By Dees Stribling, Contributing Editor
Real U.S. gross domestic product increased at an annualized rate of 4.1 percent in the third quarter of 2013, according to the Bureau of Economic Analysis final estimate on 3Q GDP, which was released on Friday. The previous estimate put annual GDP growth for the quarter at 3.6 percent, and the preliminary estimate came in at 2.8 percent.
The final estimate, according to the BEA, is based on more complete source data than the previous two estimates. The positive revision to the final estimate mainly reflected upward revisions to personal consumption expenditures—people buying things—and to nonresidential fixed investment, partly offset by a downward revision to residential fixed investment.
Even so, the main driver of the spike in GDP in the third quarter was a large rise in businesses inventory, the likes of which tend to be transitory, along with a drop in imports. State and local governments also increased their spending, up 1.7 percent for the quarter. By contrast, federal spending continues to be a drag on GDP, dropping 1.5 percent during the quarter. The bump up in GDP isn’t expected to last through the fourth quarter, though there will continue to be growth, according to most predictions (perhaps an annualized 2 percent, which is more in line with the rest of the year).
The BEA also reported that real personal consumption expenditures increased 2 percent in the third quarter, compared with an increase of 1.8 percent during the second. Durable goods spending was up by 7.9 percent, compared with an increase of 6.2 percent in the previous quarter, and nondurable goods increased 2.9 percent, compared with a 1.6 percent increase during 2Q13. Spending on services was up 0.7 percent, compared with an increase of 1.2 percent during the previous quarter.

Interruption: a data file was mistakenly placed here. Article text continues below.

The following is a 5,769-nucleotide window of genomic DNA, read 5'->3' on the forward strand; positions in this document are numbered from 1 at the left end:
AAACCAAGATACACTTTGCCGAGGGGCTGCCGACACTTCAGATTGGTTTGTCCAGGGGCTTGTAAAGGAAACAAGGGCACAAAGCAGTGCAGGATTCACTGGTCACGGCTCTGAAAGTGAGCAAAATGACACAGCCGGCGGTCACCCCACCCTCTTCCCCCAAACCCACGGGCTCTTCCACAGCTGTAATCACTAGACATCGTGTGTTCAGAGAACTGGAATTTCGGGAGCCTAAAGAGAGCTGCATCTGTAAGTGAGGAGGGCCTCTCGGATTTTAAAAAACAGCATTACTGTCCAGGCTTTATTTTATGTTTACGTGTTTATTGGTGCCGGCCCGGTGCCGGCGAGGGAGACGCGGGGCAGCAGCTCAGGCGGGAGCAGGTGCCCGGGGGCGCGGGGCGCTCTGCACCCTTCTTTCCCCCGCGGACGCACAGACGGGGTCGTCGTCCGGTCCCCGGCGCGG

State Unemployment Rates Drop
The Bureau of Labor Statistics reported on Friday that state unemployment rates were generally lower in November. Forty-five states and the District of Columbia had unemployment rate decreases from October, while five states had no change. In no state did unemployment rise in November.
Year-over-year, employment has also improved in the vast majority of states. Forty-two states had unemployment rates decreases from a year earlier, while only seven states and DC suffered increases, and one state had no change. The national jobless rate declined to 7 percent from October, which was 0.8 percentage points lower than in November 2012.
Nevada and Rhode Island are tied for the dubious honor of the highest unemployment rates among the states, coming in at 9 percent each in November. The next highest rates were in Michigan, 8.8 percent, and Illinois, 8.7 percent. Energy-booming North Dakota continued to have the lowest jobless rate, 2.6 percent.
Wall Street had another up day on Friday, with the Dow Jones Industrial Average up 42.06 points, or 0.26 percent. The S&P 500 advanced 0.48 percent and the Nasdaq was gained 0.93 percent.